Minister Harris announces new SFI programme to support research in Technological Universities and Institutes of Technology
15 April 2021: Minister for Further and Higher Education, Research, Innovation and Science Simon Harris TD has today (Thursday) announced details of the Science Foundation Ireland Frontiers for Partnership Awards programme, which aims through an investment of €9 million to increase research capacity within Technological Universities (TUs) and Institutes of Technology (IoTs). The new programme is now open to research proposals that are led by TUs or IoTs, with partners from the University sector.
Speaking about the programme, Minister Harris said, “I’m delighted to announce this new initiative to increase geographical involvement and research engagement across the country, building on the unique strengths of both sectors. A key element of the programme is to increase research capacity in Technological Universities and Institutes of Technology by facilitating teaching replacement and increasing the number of PhD students.”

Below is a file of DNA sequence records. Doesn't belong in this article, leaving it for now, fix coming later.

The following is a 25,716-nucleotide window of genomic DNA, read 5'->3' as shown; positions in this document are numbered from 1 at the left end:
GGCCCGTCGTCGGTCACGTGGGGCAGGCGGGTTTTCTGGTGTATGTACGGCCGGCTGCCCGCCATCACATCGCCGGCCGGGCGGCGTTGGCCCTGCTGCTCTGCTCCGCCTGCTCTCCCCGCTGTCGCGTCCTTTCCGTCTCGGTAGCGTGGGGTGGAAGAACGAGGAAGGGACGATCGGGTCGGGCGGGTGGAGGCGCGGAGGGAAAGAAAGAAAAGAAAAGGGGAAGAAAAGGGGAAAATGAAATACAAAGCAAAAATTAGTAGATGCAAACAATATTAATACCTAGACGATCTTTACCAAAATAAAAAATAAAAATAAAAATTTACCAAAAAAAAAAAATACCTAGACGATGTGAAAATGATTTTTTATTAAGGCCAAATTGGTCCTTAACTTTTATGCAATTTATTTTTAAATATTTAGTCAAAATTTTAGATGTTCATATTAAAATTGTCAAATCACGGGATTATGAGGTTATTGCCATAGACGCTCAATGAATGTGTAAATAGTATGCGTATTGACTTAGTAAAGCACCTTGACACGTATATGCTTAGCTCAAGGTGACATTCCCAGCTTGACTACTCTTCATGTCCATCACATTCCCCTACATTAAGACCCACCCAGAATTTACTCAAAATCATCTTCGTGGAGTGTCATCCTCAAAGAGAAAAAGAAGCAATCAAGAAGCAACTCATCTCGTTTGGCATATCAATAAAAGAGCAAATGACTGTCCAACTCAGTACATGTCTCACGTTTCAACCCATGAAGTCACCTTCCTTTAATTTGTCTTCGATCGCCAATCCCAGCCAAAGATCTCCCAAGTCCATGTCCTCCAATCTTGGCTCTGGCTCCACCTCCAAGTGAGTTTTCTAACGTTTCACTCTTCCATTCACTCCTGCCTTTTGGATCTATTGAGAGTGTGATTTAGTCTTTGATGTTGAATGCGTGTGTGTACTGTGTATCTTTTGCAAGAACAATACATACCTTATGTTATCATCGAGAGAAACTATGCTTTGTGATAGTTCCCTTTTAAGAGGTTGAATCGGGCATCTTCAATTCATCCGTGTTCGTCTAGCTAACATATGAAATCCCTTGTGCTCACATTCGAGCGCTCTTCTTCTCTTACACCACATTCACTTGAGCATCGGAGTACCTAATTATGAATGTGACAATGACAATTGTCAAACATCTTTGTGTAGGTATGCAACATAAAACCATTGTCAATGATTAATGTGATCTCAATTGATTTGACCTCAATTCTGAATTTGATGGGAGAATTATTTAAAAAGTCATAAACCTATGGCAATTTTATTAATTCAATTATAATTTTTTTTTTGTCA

New funding has been provided to support the research. With this funding and in line with SFI’s new strategy, SFI has developed a new stream to support research capacity, building Ireland’s Technological Universities and Institutes of Technology in partnership with their University counterparts.
The successful awards will be led by TU/IoT researchers and will support teaching buyout and the recruitment of PhD students. The budget for the programme is €700,000 in 2021 and there is a €9.1 million commitment over 5 years. The awards will be between €500,000 and €1,000,000 over 48 or 60 months. The objectives of the SFI Frontiers for Partnership Award programme are:
• To increase the research capacity of TU/IoTs through the facilitation of teaching replacement
• To increase the number of PhD students in the TU/IoT sector
• To increase the geographical range of SFI’s funding portfolio
Full details of the programme, including an information webinar for potential applicants can be found here.